By Shay Goodman. Reposted with permission from Write Divas
Today, the Divas discuss developmental editing—what it is and what to expect if you hire an editor to develop your manuscript.
Developmental editing is an intensive form of editing. It is target and tailored to the specific needs of your manuscript and abilities as an author. The editor, and sometimes editors, may act as teachers, ghostwriters, writing coaches, and creative consultants. You should ask your editor what is included in your edit and what is not. You’ll find that this ranges from editor to editor and it is based more on the editor’s time and skills than any standard in this type of editing. The scope of the edit targets the areas in which the author or the manuscript is most deficient. This is therapy for your words. The edit may be highly technical, highly creative, or perhaps somewhere in between.
The reason that you should consider a developmental edit is because most publishers do not take the time to develop manuscripts. If they find a manuscript wanting, they will just turn it down. If you find that you are getting lots of rejections when querying, it’s time to consider getting a manuscript assessment. If the editor who has assessed your manuscript recommends a developmental edit, don’t discount this recommendation. It could be the difference between a manuscript publishers want and one they do not.
There is no specific timeframe in the revision process during the developmental edit. Your editor may set a period of time she will dedicate to your project, but there is no one-size-fits-all standard. Generally, development is reserved for completed manuscripts that have severe deficiencies. There are many areas in which an editor may develop your manuscript. Common ones are as follows: characterizations, character motives, dialogue, pacing, plotting and technical structure.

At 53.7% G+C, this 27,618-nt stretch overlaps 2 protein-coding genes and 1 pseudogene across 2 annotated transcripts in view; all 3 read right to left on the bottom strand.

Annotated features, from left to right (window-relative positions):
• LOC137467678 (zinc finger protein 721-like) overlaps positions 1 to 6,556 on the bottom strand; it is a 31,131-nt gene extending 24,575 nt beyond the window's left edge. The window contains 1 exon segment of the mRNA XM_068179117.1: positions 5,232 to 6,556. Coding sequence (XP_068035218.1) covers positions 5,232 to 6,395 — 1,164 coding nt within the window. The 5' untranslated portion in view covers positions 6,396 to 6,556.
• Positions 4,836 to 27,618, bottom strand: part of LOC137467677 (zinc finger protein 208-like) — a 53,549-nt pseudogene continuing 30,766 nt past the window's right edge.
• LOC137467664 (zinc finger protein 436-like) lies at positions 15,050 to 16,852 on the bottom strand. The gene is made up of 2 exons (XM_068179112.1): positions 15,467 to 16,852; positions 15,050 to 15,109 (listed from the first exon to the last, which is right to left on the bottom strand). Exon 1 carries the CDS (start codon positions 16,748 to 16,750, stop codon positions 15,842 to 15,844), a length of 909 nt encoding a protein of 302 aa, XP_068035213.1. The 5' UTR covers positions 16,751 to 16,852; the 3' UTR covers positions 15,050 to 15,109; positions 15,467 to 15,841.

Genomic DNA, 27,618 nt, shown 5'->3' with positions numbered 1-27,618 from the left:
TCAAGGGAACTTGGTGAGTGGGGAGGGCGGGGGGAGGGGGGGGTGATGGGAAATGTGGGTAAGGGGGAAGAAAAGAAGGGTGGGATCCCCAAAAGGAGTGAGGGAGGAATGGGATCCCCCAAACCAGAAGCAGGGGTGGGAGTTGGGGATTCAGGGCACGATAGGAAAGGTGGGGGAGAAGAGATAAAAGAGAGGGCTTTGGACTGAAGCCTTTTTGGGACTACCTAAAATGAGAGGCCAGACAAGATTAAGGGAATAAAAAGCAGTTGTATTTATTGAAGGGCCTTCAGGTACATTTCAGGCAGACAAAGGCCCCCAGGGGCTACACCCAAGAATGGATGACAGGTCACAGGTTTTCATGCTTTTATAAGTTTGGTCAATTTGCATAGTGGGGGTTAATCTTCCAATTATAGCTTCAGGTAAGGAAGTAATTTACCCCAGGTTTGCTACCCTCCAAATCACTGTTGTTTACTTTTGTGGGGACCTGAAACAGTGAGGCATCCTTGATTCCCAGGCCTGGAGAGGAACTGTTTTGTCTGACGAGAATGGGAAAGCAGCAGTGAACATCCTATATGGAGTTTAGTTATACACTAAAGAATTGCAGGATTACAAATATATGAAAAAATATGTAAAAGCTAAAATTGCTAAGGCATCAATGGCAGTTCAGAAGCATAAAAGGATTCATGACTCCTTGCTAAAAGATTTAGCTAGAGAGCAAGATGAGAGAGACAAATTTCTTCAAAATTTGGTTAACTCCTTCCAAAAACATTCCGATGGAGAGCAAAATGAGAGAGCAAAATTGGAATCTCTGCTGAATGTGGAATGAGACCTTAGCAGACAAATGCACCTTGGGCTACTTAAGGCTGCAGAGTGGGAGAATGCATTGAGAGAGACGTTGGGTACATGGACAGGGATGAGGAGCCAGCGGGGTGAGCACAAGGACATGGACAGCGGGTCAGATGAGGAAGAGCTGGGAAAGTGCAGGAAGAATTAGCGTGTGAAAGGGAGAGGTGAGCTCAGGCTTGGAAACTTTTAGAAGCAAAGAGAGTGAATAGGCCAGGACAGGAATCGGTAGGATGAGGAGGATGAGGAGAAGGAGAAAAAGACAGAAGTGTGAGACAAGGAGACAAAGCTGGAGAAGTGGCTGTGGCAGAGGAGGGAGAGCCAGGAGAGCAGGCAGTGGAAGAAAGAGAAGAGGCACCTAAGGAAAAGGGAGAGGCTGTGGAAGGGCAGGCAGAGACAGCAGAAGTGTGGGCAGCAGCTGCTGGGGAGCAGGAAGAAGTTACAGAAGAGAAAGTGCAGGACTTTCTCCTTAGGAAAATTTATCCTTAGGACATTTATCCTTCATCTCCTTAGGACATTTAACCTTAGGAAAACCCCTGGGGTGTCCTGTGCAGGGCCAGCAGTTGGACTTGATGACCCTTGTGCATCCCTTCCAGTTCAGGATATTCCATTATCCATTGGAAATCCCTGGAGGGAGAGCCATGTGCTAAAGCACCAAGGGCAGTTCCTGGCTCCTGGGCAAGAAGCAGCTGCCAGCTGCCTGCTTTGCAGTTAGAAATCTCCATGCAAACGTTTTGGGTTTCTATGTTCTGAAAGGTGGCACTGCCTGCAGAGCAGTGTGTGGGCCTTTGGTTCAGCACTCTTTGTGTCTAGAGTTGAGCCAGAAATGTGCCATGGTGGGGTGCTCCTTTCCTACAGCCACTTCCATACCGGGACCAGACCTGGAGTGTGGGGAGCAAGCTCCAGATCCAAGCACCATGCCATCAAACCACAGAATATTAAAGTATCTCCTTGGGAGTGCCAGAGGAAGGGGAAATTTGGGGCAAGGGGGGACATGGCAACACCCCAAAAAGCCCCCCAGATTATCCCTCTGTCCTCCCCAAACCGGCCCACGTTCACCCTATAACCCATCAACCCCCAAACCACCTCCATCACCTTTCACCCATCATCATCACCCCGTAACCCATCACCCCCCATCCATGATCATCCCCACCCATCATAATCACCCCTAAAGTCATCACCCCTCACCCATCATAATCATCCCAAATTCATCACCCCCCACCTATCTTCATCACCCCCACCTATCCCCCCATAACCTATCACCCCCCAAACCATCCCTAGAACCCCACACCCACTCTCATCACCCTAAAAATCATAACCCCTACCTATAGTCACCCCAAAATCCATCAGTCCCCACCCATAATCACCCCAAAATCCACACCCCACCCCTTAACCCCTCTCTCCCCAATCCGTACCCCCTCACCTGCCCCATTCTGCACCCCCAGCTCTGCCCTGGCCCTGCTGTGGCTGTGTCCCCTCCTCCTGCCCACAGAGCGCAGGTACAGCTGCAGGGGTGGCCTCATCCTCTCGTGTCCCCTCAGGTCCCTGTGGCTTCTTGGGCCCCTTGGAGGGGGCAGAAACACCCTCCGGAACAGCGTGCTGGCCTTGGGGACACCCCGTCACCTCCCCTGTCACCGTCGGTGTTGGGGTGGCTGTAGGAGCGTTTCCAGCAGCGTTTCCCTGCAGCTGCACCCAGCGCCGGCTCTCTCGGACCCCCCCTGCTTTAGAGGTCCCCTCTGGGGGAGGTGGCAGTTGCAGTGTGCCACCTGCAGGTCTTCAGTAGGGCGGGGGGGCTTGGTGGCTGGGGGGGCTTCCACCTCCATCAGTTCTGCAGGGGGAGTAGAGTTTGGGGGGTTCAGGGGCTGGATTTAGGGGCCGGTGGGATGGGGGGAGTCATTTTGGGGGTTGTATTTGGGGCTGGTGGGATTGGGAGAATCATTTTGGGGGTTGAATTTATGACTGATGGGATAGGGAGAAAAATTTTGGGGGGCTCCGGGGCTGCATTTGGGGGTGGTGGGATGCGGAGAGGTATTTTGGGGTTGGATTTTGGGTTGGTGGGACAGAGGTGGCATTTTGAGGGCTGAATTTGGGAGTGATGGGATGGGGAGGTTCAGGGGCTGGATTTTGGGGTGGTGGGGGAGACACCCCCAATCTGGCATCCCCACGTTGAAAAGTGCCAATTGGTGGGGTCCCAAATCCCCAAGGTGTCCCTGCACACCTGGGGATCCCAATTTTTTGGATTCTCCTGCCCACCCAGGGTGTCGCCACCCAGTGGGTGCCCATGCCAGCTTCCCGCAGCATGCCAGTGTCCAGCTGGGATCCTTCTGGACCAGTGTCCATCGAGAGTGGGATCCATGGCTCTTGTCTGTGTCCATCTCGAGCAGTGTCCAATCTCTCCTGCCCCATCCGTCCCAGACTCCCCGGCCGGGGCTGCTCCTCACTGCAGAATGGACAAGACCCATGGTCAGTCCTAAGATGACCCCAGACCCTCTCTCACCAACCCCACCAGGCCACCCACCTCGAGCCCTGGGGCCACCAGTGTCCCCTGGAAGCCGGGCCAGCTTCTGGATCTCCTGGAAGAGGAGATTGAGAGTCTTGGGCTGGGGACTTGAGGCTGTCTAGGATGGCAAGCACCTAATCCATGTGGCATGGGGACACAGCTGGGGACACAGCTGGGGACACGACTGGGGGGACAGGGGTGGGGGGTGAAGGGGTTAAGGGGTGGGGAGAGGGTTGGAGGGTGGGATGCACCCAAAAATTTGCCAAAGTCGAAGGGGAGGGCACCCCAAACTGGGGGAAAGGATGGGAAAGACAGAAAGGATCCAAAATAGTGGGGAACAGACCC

If you hire an editor to develop your manuscript, expect to engage in heavy rewrites and some painful revisions. It’s never easy when an editor suggests cutting a pivotal character or chapter. A developmental editor works closely with the author. Expect to discuss your plot and characters with her and for her to make suggestions for changes to those elements. There’s a bit of back and forth between the author and the editor, and the edit can be a protracted process.
Generally, a developmental editor or the editing house will quote you an overall price for the project. Per word or per pages costs are a bit difficult to define. The editor will read your manuscript and then give you a quote based on how much of their time they believe it will take to improve your story. Expect developmental editing to be very expense, as most tailored things are.
So, while developmental editing is worthwhile, keep in mind that it is beyond the scope of other types of editing. This is a content edit or substantive edit on steroids. It is literally blood, sweat and tears for both you and your editor, but you will walk away with a stellar manuscript and lessons that will be the foundation for a vast improvement in your writing abilities.